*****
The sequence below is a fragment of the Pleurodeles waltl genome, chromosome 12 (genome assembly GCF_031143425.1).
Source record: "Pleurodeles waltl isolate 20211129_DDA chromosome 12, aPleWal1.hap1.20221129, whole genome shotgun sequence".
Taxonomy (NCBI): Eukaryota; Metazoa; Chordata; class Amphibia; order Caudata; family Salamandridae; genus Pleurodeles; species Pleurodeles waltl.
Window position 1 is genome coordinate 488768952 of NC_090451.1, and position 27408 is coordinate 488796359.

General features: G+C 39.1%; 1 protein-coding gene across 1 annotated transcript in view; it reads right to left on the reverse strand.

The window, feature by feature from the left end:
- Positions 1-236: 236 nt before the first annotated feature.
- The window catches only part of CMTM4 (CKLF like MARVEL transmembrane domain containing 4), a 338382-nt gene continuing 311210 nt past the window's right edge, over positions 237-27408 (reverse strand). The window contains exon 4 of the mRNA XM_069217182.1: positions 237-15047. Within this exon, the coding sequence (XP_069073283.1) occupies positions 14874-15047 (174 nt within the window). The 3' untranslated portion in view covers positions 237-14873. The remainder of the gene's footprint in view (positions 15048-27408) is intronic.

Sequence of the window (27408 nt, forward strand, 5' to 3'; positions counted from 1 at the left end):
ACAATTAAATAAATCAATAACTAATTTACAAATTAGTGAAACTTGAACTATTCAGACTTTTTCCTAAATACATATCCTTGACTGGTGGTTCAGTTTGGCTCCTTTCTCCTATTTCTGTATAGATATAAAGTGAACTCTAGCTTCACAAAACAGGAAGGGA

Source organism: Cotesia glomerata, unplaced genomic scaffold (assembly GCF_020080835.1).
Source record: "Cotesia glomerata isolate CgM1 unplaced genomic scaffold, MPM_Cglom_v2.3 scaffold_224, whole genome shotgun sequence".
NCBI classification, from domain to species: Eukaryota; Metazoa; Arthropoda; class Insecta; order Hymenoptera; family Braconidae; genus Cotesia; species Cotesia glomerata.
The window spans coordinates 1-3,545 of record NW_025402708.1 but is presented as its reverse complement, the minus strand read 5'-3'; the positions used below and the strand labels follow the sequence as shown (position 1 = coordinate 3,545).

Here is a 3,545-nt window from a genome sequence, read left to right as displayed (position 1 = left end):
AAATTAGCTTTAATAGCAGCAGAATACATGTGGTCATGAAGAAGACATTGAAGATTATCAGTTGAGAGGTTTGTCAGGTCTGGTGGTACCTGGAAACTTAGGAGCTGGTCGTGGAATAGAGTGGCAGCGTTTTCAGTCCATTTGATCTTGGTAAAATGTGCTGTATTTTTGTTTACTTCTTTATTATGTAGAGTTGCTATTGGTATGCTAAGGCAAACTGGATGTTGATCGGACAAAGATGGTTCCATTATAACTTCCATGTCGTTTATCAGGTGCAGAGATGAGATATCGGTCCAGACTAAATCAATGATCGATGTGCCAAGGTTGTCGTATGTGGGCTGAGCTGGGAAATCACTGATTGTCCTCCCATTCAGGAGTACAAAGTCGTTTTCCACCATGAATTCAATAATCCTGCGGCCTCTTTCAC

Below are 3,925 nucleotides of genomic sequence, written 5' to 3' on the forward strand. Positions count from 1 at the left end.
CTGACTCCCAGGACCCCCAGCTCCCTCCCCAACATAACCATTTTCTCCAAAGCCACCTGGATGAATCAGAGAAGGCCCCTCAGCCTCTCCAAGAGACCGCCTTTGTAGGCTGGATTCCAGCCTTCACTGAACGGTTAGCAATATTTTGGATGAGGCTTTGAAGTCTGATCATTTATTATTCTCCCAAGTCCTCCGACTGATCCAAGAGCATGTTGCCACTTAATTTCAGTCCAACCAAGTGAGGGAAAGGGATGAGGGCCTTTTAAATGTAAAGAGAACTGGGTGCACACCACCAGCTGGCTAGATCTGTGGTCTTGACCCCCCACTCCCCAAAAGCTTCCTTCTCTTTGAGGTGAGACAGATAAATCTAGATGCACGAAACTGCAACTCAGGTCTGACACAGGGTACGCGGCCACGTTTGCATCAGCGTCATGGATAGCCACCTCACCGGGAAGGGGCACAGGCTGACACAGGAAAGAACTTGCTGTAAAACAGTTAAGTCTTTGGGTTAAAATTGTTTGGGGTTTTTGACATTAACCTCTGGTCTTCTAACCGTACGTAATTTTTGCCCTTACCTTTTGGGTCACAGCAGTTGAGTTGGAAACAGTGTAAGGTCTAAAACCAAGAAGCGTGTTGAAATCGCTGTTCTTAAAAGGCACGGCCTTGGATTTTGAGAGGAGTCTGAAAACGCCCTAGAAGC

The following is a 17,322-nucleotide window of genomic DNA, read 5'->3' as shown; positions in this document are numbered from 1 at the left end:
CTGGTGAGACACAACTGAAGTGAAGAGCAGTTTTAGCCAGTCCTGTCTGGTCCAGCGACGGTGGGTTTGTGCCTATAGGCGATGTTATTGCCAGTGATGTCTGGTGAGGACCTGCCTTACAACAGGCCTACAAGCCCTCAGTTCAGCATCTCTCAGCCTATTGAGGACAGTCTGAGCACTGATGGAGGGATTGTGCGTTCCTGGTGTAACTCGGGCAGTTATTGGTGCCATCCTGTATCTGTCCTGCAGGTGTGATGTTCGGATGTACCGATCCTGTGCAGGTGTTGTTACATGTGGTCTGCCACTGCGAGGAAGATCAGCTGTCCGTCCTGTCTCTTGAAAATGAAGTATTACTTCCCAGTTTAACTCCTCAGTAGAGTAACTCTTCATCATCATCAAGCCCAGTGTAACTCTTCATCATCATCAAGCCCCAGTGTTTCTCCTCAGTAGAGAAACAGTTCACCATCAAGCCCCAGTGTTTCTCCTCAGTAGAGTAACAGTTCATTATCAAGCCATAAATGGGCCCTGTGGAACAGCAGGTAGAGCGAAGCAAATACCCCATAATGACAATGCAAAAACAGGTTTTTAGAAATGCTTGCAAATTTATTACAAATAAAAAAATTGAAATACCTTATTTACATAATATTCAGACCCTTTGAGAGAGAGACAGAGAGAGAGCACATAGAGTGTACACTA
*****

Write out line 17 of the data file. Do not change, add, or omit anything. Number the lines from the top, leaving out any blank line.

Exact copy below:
Below are 3,925 nucleotides of genomic sequence, written 5' to 3' on the forward strand. Positions count from 1 at the left end.